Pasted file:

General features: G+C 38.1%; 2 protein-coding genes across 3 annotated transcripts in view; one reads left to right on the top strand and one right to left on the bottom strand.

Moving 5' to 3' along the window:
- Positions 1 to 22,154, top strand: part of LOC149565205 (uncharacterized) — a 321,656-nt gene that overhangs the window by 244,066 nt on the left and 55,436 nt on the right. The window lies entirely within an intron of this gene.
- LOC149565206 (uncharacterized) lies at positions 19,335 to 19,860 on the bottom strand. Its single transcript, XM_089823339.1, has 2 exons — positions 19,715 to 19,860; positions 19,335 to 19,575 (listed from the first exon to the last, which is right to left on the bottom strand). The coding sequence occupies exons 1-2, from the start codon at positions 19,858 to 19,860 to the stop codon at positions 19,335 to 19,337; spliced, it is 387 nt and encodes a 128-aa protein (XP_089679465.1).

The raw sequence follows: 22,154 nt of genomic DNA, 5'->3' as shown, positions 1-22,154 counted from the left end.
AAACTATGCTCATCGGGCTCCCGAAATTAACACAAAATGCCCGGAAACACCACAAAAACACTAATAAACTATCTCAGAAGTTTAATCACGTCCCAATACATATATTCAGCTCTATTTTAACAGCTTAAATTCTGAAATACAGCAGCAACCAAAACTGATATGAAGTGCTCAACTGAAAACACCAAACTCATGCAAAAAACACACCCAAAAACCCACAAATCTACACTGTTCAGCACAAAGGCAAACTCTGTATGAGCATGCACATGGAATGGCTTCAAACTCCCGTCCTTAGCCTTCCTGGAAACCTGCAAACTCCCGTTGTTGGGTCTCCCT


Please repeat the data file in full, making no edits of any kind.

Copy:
General features: G+C 38.1%; 2 protein-coding genes across 3 annotated transcripts in view; one reads left to right on the top strand and one right to left on the bottom strand.

Moving 5' to 3' along the window:
- Positions 1 to 22,154, top strand: part of LOC149565205 (uncharacterized) — a 321,656-nt gene that overhangs the window by 244,066 nt on the left and 55,436 nt on the right. The window lies entirely within an intron of this gene.
- LOC149565206 (uncharacterized) lies at positions 19,335 to 19,860 on the bottom strand. Its single transcript, XM_089823339.1, has 2 exons — positions 19,715 to 19,860; positions 19,335 to 19,575 (listed from the first exon to the last, which is right to left on the bottom strand). The coding sequence occupies exons 1-2, from the start codon at positions 19,858 to 19,860 to the stop codon at positions 19,335 to 19,337; spliced, it is 387 nt and encodes a 128-aa protein (XP_089679465.1).

The raw sequence follows: 22,154 nt of genomic DNA, 5'->3' as shown, positions 1-22,154 counted from the left end.
AAACTATGCTCATCGGGCTCCCGAAATTAACACAAAATGCCCGGAAACACCACAAAAACACTAATAAACTATCTCAGAAGTTTAATCACGTCCCAATACATATATTCAGCTCTATTTTAACAGCTTAAATTCTGAAATACAGCAGCAACCAAAACTGATATGAAGTGCTCAACTGAAAACACCAAACTCATGCAAAAAACACACCCAAAAACCCACAAATCTACACTGTTCAGCACAAAGGCAAACTCTGTATGAGCATGCACATGGAATGGCTTCAAACTCCCGTCCTTAGCCTTCCTGGAAACCTGCAAACTCCCGTTGTTGGGTCTCCCT